Young driver on fast track to NASCAR

Jeff Oleen's racing career began 12 years ago with an old, ramshackle go kart his father bought for him to restore. And for much of his youth, racing was just a hobby for Oleen. Spending Saturdays at the track meant a chance to bond with his father.

The Bethesda native quickly demonstrated an innate ability, winning five consecutive go kart championships between ages 12 and 16 at Sandy Hook Speedway in Street, Md.

Kart racing led to formula racing and then to stock car racing. Soon, Oleen realized racing was a viable career path. He wasn't the only one who noticed.

NASCAR selected the 20-year-old to showcase his racing skills in this weekend's NASCAR Drive for Diversity Combine at Motor Mile Speedway in Radford, Va., an accomplishment on par with Oleen's early success.

"I see it as a foot in the door in the respects of getting exposure because a lot of people are looking at this program to produce a star minority driver," said Oleen, the only driver of Asian descent invited to the combine. "I also look at it as a stepping stone. As a driver, you can only get as far as your resources let you go."

Entering its eighth season, the Drive for Diversity Program selects 35 of the most talented women and minority drivers from around the country to compete for 10 one-year contracts with Revolution Racing and drive in the sport's lower level divisions during the 2011 season.

Revolution Chief Executive Officer Max Siegel started the program to provide underserved drivers an opportunity in racing that they might not otherwise receive.

"NASCAR has been incredibly supportive," said Siegel, a former president of Global Operations at Dale Earnhardt Inc. "I think in this last year the fans and industry professionals who are passionate about the sport have seen our commitment to competition."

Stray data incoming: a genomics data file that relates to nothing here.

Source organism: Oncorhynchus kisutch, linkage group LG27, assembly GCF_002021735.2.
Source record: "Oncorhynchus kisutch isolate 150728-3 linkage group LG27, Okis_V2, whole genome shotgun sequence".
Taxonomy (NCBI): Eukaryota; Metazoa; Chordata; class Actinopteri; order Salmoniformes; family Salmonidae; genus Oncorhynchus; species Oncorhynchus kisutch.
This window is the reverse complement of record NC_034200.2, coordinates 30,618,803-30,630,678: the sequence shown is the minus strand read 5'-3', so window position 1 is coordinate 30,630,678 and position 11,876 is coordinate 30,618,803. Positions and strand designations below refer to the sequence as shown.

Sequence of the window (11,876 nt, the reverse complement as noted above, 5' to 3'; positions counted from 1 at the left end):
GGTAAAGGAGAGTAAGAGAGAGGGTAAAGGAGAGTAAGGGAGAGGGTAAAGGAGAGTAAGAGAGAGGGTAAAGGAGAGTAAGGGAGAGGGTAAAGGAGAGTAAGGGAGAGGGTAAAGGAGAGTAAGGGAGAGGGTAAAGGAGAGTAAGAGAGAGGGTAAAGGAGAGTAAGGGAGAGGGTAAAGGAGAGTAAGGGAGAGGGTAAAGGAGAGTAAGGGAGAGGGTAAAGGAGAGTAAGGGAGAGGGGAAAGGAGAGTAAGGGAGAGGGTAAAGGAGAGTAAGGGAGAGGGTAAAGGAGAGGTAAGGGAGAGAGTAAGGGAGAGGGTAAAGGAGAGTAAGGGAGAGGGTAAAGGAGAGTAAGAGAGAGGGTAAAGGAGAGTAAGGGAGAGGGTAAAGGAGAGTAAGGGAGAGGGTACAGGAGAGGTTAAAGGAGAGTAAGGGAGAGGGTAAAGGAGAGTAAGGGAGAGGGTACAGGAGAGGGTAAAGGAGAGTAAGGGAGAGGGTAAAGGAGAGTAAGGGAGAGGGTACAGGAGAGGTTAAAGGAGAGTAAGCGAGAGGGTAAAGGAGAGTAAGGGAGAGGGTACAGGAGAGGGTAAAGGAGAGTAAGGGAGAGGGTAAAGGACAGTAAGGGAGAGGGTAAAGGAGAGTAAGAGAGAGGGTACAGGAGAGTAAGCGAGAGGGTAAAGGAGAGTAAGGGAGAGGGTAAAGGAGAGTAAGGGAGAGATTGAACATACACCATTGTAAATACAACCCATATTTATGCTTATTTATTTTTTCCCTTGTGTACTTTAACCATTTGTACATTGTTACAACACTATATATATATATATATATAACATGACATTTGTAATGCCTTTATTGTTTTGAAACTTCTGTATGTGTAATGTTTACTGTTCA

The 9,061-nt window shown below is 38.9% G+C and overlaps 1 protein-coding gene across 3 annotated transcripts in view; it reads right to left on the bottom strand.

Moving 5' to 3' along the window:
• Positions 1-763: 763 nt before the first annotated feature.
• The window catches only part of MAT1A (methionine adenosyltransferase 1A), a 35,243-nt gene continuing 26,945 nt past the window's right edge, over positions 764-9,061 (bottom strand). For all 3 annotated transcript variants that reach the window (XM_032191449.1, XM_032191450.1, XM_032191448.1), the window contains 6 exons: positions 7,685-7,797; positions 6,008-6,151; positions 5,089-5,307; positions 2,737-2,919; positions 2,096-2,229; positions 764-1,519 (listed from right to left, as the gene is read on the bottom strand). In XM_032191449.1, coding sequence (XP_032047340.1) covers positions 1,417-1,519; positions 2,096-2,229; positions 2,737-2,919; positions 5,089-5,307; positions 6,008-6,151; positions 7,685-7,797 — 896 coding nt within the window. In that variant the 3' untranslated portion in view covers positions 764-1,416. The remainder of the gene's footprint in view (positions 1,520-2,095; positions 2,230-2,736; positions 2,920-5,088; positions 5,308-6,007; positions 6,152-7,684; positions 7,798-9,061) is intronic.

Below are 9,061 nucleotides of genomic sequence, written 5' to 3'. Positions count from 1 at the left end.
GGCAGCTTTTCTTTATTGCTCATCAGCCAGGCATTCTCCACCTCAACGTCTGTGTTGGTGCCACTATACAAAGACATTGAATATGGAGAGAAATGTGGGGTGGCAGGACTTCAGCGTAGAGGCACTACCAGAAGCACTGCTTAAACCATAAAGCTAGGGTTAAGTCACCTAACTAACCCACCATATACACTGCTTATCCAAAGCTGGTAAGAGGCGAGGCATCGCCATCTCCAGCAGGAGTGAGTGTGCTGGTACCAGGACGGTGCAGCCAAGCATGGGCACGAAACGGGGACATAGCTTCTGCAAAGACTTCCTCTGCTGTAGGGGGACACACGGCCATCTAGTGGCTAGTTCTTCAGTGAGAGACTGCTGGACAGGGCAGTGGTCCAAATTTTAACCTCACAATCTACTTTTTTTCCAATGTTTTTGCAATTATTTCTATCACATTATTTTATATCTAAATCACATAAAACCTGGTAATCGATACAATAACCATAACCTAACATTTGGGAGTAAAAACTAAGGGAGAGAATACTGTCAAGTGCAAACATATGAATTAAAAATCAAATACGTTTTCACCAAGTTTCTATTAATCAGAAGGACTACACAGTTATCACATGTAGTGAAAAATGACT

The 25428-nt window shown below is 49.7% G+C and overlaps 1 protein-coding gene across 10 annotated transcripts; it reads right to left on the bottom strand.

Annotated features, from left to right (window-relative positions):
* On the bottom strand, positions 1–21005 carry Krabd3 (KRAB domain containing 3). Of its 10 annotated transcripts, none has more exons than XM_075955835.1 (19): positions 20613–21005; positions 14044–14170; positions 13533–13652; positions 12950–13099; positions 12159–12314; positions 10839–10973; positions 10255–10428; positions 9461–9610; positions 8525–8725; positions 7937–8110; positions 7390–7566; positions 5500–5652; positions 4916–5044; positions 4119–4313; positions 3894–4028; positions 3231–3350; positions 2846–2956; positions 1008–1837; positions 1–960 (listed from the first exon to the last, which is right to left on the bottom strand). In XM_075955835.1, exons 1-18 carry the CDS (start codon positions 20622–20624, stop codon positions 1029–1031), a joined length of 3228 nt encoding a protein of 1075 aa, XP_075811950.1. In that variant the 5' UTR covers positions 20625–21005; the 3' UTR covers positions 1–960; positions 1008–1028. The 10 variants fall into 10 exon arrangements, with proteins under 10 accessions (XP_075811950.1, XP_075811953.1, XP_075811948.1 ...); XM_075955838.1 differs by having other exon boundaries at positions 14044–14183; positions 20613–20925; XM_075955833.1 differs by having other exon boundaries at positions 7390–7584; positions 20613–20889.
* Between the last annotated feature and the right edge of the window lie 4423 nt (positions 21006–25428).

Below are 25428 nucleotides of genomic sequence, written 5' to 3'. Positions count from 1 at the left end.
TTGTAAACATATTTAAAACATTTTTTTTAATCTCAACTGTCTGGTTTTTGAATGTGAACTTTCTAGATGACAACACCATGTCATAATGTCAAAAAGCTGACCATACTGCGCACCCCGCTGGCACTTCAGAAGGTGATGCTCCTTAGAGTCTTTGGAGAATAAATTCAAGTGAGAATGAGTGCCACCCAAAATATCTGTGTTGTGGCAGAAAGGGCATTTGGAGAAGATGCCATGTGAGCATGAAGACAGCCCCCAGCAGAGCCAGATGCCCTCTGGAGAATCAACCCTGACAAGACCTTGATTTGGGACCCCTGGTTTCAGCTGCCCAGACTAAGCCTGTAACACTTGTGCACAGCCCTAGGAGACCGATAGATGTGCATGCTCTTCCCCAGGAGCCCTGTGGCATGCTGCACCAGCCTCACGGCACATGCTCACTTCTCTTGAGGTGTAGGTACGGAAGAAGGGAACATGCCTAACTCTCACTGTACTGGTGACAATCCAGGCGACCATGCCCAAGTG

The combine has graduated 40 drivers to the NASCAR K&N Pro Series and the NASCAR Whelen All-American Series since its inception. Siegel calls the three-day combine 360 degrees of development, allowing drivers to run laps in front of NASCAR team owners and training them in off-the-track matters like media relations.

"I guess it's just my mentality, but I think I can definitely pull it off because they're looking for a few different things like talent and marketability," Oleen said. "Hopefully I can bring to the table all that they're looking for and more."

If nothing else, Oleen's resume makes him one of the favorites to secure a contract. He was named the 2010 Rookie of the Year at Motor Mile after a slew of top 10 finishes, and in 2009 he finished fourth overall at Martinsville Speedway in his first stock car race.

But Oleen's love for racing has come with a hefty price. On top of the nearly $200,000 Oleen has received in sponsorships, his father, Dick, estimates spending $300,000 of his personal savings to fund his son's racing pursuits.

"I think the benefits far outweigh the cost in terms of money," the elder Oleen said. "We've spent so much time together as father and son and he has this passion that I think every young person ideally should have."

Oleen has dedicated nearly every moment of his life to racing. From his current pursuit of a bachelor's degree in Motorsports Management at Winston-Salem State University to using is full-time job at Home Depot to help cover some of the financial burden, Oleen is focused on his goal. And in only a few years, he could be sitting in pole position next to some of the sport's best drivers.

"That would be amazing," he said.

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